Community Research and Development Information Service - CORDIS


MEAD-ET — Result In Brief

Project ID: 247547
Funded under: FP7-PEOPLE
Country: United Kingdom

Novel adsorbents for life-threatening conditions

EU-funded research has developed and characterised novel medical adsorbents for blood purification. Potential applications include a number of chronic and acute life-threatening conditions.
Novel adsorbents for life-threatening conditions
Haemoadsorption is a way of removing toxic molecules from patient blood by passing in direct contact with an adsorbent material contained in an extracorporeal medical device. Poor biocompatibility of uncoated adsorbents is currently resolved by coating adsorbent granules with haemocompatible coatings, but this can reduce efficiency of toxin removal.

The MEAD-ET (Novel medical adsorbents for extracorporeal treatment of life threatening conditions) project developed novel adsorbents and then tested them for blood compatibility and their adsorption efficiency in medical applications.

During the first 24 months of the project, MEAD-ET developed, optimised and characterised activated carbon materials (ACMs), which were then further activated using a super-heated steam activation process. Characterisation of these ACMs using electron microscopy analysis and porosimetry established the effect of activation on the carbon material resulting in a further developed nanopore structure and increased surface area.

The scientists coated the carbon beads with biocompatible molecules such as dextran and tested coated and uncoated ACM for adsorptive capacity for a range of marker toxins such as; bilirubin, albumin, creatinine, cytokines, vitamin B12 and methylene blue. Results indicated that further activation of ACM increased surface area, nanopore volume and improved adsorption capacity for marker molecules. Whereas, a dextran coating (5-30 % weight of ACM) did reduce uptake of these molecules, a partial 5 % coating maintained adsorption capacity, with the advantage of minimizing fines (small particulates) production and albumin adsorption.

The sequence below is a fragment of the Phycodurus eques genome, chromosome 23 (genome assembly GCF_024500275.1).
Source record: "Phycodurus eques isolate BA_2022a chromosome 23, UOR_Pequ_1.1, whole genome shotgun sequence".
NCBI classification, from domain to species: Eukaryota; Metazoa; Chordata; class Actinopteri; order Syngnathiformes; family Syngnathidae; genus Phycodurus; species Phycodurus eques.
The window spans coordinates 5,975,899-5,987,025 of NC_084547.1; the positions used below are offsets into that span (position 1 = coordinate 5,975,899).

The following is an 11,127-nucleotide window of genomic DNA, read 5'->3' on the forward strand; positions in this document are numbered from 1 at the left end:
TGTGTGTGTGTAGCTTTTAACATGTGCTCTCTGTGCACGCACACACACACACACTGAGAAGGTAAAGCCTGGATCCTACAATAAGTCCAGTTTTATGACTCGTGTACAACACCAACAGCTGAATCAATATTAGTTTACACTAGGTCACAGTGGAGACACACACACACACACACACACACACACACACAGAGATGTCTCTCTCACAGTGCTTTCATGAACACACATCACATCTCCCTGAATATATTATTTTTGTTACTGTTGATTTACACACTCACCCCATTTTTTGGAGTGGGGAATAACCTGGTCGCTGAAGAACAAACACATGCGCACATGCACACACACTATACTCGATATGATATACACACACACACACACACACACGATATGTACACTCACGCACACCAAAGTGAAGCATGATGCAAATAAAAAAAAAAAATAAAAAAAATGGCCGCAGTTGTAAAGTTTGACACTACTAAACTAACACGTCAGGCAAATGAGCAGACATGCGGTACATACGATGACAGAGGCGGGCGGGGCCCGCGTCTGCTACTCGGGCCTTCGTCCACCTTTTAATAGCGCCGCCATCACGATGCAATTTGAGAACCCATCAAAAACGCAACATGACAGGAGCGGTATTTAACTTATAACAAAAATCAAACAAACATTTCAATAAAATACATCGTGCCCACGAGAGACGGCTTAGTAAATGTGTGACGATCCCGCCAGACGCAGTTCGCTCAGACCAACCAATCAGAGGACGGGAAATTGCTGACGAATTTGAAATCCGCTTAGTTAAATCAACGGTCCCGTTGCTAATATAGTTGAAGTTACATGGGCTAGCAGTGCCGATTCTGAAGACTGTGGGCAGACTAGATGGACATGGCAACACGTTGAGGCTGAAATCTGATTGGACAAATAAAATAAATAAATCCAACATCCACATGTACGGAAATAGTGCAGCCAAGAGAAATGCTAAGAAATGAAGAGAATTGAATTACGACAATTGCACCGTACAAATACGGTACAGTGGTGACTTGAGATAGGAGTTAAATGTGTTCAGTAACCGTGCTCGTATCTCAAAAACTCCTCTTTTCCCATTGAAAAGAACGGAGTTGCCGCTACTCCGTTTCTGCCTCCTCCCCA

The haemocompatibility and cytotoxicity of the dextran-coated beads was investigated according to the ISO guidelines. Cytotoxicity tests suggested that materials with varying porosity or surface coating did not have any significant effect on the results obtained, with ACM considered non-cytotoxic to cells. Even the partially coated materials did not activate the inflammatory response and thus could be considered haemocompatible, with the dextran coating reducing fibrinogen adsorption and complement generation, suggesting the ACM warrants continued development for haemoadsorption applications.

The project concluded that choosing the optimal material for a blood purification application is a balance between quantity of coating to ensure good haemocompatibility and low fine production without hindering adsorption properties.

Results of the project were presented in several publications, a joint project international conference at the University of Brighton and a project workshop at the National Academy of Sciences of Ukraine.

The efforts of this ongoing project are tackling serious health conditions and improving patients' quality of life, as well as reducing the cost burden to the health service. Potential applications include kidney and liver failure, sepsis, systemic inflammation and immune-dependent diseases.

Related information


Adsorbents, organ failure, coating, activated carbon materials, dextran
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